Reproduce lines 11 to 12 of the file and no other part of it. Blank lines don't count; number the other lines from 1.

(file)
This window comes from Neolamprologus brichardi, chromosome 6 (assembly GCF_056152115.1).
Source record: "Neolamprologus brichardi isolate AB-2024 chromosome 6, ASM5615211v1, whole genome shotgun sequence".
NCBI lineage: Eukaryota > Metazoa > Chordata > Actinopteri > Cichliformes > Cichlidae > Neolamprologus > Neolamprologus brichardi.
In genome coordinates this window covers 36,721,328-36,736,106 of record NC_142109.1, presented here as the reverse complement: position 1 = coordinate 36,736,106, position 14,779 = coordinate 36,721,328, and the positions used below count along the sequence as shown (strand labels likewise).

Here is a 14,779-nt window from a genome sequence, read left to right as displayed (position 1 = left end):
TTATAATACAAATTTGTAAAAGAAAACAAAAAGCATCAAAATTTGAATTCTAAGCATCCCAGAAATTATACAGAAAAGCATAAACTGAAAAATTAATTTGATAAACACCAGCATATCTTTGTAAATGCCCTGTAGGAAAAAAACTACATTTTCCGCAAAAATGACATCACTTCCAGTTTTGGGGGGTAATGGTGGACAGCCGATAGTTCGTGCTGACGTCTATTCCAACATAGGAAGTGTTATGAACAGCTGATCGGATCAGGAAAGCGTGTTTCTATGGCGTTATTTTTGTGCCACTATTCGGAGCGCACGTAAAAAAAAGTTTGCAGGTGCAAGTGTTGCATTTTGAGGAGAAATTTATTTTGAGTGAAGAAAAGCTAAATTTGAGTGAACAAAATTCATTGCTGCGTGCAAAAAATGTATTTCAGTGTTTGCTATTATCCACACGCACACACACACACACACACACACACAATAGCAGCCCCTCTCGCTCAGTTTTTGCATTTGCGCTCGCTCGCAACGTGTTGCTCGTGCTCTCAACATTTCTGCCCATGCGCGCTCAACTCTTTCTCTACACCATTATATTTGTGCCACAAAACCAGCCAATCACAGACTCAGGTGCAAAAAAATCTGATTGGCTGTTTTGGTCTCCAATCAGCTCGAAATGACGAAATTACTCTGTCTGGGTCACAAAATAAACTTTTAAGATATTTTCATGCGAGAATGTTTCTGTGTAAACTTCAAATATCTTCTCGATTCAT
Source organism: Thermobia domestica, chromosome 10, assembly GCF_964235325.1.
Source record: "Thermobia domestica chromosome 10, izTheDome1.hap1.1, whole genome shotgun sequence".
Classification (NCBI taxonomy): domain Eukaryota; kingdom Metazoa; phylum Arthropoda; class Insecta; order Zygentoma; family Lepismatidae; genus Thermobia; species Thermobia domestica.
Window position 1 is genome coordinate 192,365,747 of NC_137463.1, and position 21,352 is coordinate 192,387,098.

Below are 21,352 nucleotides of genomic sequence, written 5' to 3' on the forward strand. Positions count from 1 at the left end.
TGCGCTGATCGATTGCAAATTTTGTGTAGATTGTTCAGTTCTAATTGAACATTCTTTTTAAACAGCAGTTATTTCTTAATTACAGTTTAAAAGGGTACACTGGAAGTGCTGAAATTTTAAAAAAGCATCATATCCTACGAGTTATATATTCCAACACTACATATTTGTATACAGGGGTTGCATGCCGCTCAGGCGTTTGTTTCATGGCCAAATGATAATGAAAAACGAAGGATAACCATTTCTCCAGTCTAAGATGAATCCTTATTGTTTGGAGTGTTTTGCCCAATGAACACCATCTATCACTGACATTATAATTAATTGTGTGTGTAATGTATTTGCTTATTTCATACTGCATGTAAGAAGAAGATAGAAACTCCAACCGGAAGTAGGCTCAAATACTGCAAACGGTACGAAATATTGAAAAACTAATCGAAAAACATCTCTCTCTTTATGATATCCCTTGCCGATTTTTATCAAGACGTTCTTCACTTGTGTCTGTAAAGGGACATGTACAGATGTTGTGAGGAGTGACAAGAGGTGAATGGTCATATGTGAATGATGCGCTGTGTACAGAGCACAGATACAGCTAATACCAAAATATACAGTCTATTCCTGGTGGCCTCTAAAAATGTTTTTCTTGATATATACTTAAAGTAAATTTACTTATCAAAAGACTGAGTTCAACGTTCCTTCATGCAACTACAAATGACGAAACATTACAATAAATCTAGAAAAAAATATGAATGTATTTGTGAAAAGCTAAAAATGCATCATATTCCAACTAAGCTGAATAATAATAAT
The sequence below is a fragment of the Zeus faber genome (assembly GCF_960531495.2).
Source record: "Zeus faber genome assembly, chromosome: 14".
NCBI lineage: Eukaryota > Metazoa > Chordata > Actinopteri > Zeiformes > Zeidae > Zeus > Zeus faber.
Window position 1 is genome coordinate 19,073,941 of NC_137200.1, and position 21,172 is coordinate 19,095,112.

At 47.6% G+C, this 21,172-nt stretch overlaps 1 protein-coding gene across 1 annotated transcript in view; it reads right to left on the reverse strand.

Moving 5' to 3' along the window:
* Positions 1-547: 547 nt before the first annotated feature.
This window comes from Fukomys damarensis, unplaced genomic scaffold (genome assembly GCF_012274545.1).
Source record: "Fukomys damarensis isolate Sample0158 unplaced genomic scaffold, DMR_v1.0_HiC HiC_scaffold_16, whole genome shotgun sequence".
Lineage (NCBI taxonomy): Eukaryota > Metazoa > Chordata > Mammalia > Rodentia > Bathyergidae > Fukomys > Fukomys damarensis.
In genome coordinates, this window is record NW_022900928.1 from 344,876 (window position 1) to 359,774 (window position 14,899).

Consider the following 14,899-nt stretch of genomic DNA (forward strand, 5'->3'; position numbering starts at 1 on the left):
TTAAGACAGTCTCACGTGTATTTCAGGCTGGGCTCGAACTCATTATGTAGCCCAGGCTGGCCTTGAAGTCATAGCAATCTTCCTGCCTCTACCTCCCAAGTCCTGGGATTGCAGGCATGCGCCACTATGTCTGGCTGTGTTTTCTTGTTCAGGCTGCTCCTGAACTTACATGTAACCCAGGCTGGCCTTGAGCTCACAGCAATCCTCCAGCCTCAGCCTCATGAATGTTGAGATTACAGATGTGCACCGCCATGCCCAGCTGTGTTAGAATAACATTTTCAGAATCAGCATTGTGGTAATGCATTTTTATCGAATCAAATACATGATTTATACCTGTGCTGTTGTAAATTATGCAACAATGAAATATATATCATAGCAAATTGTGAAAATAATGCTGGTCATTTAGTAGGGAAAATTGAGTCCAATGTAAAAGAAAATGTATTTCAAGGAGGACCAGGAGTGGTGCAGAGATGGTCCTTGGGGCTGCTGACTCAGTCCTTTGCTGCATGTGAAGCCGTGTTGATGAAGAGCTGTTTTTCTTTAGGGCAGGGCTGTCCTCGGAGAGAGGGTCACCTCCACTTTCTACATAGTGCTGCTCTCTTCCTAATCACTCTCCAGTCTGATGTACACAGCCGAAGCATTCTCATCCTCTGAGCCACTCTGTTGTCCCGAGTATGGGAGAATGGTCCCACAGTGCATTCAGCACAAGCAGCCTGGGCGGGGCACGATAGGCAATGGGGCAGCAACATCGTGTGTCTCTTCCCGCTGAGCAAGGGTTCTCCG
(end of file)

Below are 21,352 nucleotides of genomic sequence, written 5' to 3' on the forward strand. Positions count from 1 at the left end.
TGCGCTGATCGATTGCAAATTTTGTGTAGATTGTTCAGTTCTAATTGAACATTCTTTTTAAACAGCAGTTATTTCTTAATTACAGTTTAAAAGGGTACACTGGAAGTGCTGAAATTTTAAAAAAGCATCATATCCTACGAGTTATATATTCCAACACTACATATTTGTATACAGGGGTTGCATGCCGCTCAGGCGTTTGTTTCATGGCCAAATGATAATGAAAAACGAAGGATAACCATTTCTCCAGTCTAAGATGAATCCTTATTGTTTGGAGTGTTTTGCCCAATGAACACCATCTATCACTGACATTATAATTAATTGTGTGTGTAATGTATTTGCTTATTTCATACTGCATGTAAGAAGAAGATAGAAACTCCAACCGGAAGTAGGCTCAAATACTGCAAACGGTACGAAATATTGAAAAACTAATCGAAAAACATCTCTCTCTTTATGATATCCCTTGCCGATTTTTATCAAGACGTTCTTCACTTGTGTCTGTAAAGGGACATGTACAGATGTTGTGAGGAGTGACAAGAGGTGAATGGTCATATGTGAATGATGCGCTGTGTACAGAGCACAGATACAGCTAATACCAAAATATACAGTCTATTCCTGGTGGCCTCTAAAAATGTTTTTCTTGATATATACTTAAAGTAAATTTACTTATCAAAAGACTGAGTTCAACGTTCCTTCATGCAACTACAAATGACGAAACATTACAATAAATCTAGAAAAAAATATGAATGTATTTGTGAAAAGCTAAAAATGCATCATATTCCAACTAAGCTGAATAATAATAAT